Brazil Samba Music
A history of the
The word Samba, and the musical genre Samba, has
for a long time being studied to uncover its origin. We are publishing
here what we think it is the most accurate.
The word Samba, in Portuguese, was derived from
semba, a word common to many West African bantu languages. To
the African slaves brought to Brazil during the 17th, 18th, and
19th centuries, the word had a variety of meanings. It meant to
pray, or invoke the spirits of the ancestors, or the Gods of African
pantheon. As a noun, it could mean a complaint, a cry, or something
like "the blues".
In Brazil, Samba is a woman with the same function
of an ekedi nagô in the banto's temples: A sacred dancer,
iaô, the daughter of the saint.
In Brazil also, the African slaves called samba
a religious ceremony characterized by the rhythm and choreography
of the batuque. (Batuque: the act of "batucar"; to make
some kind of rhythm using any kind of instrument or object, and
also a Rio's version of martial art "capoeira").
The Jongo, a variant of the Samba, until today is considered a
The first known appearance of the word Samba as
a Portuguese word
meaning a rhythm and a dance in print appeared in 1838, in the
newspaper "O Carapuceiro", in an article written by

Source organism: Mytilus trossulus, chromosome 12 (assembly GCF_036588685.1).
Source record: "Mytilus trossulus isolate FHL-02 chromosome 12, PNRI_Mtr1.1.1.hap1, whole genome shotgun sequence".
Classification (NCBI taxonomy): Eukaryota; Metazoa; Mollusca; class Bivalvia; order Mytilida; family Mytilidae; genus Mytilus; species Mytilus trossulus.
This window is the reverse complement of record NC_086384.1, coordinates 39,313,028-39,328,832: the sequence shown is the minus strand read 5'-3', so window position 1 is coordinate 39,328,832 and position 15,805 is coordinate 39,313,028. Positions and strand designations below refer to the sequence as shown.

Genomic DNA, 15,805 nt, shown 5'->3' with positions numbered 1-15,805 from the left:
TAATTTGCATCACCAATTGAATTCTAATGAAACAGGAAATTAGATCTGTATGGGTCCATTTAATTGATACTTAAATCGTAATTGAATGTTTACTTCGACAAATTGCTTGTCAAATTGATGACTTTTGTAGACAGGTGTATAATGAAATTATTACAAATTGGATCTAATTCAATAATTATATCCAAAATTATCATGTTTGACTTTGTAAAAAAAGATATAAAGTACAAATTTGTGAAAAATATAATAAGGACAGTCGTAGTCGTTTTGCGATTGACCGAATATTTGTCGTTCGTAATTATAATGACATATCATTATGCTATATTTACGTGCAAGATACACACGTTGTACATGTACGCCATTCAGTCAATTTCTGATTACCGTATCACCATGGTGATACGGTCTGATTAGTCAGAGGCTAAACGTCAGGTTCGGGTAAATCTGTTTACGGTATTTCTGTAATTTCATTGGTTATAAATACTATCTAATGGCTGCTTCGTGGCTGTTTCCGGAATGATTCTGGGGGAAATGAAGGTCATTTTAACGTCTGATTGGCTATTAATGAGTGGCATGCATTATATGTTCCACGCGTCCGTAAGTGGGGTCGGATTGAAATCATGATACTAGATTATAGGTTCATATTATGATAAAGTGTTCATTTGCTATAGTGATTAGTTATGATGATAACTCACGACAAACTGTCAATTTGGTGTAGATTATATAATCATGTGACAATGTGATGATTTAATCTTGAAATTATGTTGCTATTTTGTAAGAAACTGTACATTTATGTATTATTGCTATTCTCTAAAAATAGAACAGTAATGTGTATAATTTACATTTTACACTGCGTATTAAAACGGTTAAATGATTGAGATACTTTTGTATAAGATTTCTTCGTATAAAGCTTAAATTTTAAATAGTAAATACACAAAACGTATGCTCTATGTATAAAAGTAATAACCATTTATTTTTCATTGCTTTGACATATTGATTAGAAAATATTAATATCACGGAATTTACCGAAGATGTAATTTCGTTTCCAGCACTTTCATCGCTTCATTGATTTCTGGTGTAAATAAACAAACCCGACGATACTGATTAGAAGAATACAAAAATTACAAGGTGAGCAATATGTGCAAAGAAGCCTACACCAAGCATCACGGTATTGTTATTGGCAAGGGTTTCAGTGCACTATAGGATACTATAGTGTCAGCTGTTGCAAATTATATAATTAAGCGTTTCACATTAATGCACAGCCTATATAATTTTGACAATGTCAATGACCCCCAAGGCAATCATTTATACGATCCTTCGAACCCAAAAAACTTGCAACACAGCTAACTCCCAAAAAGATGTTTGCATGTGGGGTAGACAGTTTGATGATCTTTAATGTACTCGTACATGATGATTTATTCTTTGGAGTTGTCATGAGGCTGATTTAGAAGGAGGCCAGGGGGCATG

father Lopes Gama.
In 1917, Ernesto dos Santos "Donga",
recorded his song "Pelo telefone",
and labeled Samba. This is officially the first Samba recording.
Since then, the musicians descendants of slaves started to see
the Samba as a new approach to the batuque from Angola, and determined
themselves to integrate it to white society trough organizations
they called Samba Schools.
A pioneer of Samba, Angenor de Oliveira, was quoted
as saying "In my childhood, we played the Samba in the backyards
of the old ladies, whom we call "tias" (aunts), and
the police stopped us often, because the Samba, then, was considered
a "thing" of bums and bandits."
Unfortunately, until today in Brazil if a "white"
person dedicate himself
to the samba art form, he is considered an intellectual, or eccentric,
but if an African descendent does the same, he is seeing like
somebody who does not want to get a job, or something in that
Unlike other societies that cherish the Blues,
the Jazz, the Mambo, the Rumba, the Reggae and others, and sees
these musical art forms as a national treasure and are proud of
it, Brazilian society refuses to recognize the Samba as a culture,
as Brazil's main culture and pays no respect to their masters.
We do not have there a Samba museum, or any kind of award to neither
people nor institutions dedicated toward the promotion and preservation
of the Samba culture or even a well-organized structure of promotion
of this culture to international markets. The Samba in Brazil,
is still an underground culture.
However, thanks to some people in Brazil
and around the world who sees the Samba otherwise, some artists
with their love and dedication, Samba Schools, and to general
people that gather to play, sing and dance the Samba, the culture
will never die, and will continuously grow strong developing new
approaches and evolving forever.